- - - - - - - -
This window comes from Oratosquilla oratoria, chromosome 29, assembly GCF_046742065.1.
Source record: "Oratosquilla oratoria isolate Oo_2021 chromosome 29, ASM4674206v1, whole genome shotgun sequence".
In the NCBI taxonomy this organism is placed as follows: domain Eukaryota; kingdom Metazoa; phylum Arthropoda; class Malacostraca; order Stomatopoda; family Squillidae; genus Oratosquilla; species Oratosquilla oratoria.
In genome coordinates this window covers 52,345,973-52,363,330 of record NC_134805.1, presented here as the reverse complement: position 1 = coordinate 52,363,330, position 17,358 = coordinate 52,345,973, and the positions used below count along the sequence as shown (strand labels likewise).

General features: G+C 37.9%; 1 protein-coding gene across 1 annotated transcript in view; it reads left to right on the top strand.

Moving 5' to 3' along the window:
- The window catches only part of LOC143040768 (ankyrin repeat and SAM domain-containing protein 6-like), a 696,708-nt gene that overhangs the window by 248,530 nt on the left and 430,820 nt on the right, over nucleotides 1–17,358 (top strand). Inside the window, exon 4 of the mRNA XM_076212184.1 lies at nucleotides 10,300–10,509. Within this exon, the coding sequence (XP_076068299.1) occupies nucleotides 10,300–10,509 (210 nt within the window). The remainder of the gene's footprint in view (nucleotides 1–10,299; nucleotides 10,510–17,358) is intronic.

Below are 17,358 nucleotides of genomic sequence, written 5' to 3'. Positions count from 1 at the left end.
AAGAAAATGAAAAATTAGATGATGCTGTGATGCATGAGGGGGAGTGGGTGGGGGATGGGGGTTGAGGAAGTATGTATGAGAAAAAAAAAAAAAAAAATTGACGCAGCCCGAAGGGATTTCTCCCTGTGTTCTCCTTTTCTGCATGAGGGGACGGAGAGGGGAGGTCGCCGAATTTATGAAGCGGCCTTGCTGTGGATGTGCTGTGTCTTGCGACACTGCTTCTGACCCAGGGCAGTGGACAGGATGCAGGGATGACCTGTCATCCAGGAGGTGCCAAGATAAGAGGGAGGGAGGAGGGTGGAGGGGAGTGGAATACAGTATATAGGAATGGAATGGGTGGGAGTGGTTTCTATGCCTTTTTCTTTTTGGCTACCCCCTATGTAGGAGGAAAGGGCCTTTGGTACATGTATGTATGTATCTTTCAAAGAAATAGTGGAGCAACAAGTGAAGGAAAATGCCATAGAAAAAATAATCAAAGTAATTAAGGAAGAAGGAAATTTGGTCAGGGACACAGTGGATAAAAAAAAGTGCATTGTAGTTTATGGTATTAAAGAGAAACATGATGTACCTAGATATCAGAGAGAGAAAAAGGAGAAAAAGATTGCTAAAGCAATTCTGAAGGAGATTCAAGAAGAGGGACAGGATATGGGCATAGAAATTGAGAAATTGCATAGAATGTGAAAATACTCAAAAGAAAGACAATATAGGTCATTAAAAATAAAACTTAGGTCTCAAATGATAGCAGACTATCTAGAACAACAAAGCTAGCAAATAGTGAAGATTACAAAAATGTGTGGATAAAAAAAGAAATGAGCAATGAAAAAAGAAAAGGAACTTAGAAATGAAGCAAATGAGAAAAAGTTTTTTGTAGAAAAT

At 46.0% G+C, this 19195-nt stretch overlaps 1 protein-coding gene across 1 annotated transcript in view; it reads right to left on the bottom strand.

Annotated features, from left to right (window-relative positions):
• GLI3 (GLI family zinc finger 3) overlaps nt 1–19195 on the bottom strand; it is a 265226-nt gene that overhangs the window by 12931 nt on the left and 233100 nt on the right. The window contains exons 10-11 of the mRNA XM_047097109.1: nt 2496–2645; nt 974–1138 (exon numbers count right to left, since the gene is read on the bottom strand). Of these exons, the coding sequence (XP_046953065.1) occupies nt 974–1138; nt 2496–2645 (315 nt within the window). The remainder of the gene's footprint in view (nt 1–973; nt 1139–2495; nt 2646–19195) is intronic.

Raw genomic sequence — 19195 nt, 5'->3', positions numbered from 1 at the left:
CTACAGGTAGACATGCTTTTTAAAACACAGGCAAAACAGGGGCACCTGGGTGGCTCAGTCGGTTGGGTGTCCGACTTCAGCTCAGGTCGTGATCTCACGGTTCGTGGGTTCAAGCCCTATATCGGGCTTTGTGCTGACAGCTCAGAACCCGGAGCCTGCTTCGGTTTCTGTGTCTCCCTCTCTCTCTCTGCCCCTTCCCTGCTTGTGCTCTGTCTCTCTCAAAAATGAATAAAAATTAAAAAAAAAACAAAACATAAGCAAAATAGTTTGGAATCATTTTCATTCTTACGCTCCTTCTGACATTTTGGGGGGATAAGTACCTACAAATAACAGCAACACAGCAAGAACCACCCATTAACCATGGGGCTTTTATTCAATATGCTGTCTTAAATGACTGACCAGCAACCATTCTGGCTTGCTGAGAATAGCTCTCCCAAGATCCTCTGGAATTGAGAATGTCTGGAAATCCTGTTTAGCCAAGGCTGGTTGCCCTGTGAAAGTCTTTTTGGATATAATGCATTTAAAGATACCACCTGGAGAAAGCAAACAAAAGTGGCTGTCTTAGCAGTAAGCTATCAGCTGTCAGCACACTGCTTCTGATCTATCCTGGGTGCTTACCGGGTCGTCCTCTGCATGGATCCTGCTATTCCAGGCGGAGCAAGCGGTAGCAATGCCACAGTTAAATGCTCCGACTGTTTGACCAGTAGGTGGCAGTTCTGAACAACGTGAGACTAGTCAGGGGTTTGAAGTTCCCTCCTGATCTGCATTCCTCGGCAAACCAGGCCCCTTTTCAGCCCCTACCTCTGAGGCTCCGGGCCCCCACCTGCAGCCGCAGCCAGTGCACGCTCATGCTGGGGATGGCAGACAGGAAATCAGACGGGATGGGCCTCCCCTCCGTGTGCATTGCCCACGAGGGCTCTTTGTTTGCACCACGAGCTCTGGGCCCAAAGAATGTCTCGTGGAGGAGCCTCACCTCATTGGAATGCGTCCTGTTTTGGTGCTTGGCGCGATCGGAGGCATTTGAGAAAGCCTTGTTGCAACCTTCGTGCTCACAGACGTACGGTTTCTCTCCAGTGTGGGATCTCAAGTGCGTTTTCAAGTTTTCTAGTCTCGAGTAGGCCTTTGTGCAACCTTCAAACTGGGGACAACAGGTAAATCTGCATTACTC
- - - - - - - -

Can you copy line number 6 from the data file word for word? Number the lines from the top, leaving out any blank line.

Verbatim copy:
Moving 5' to 3' along the window: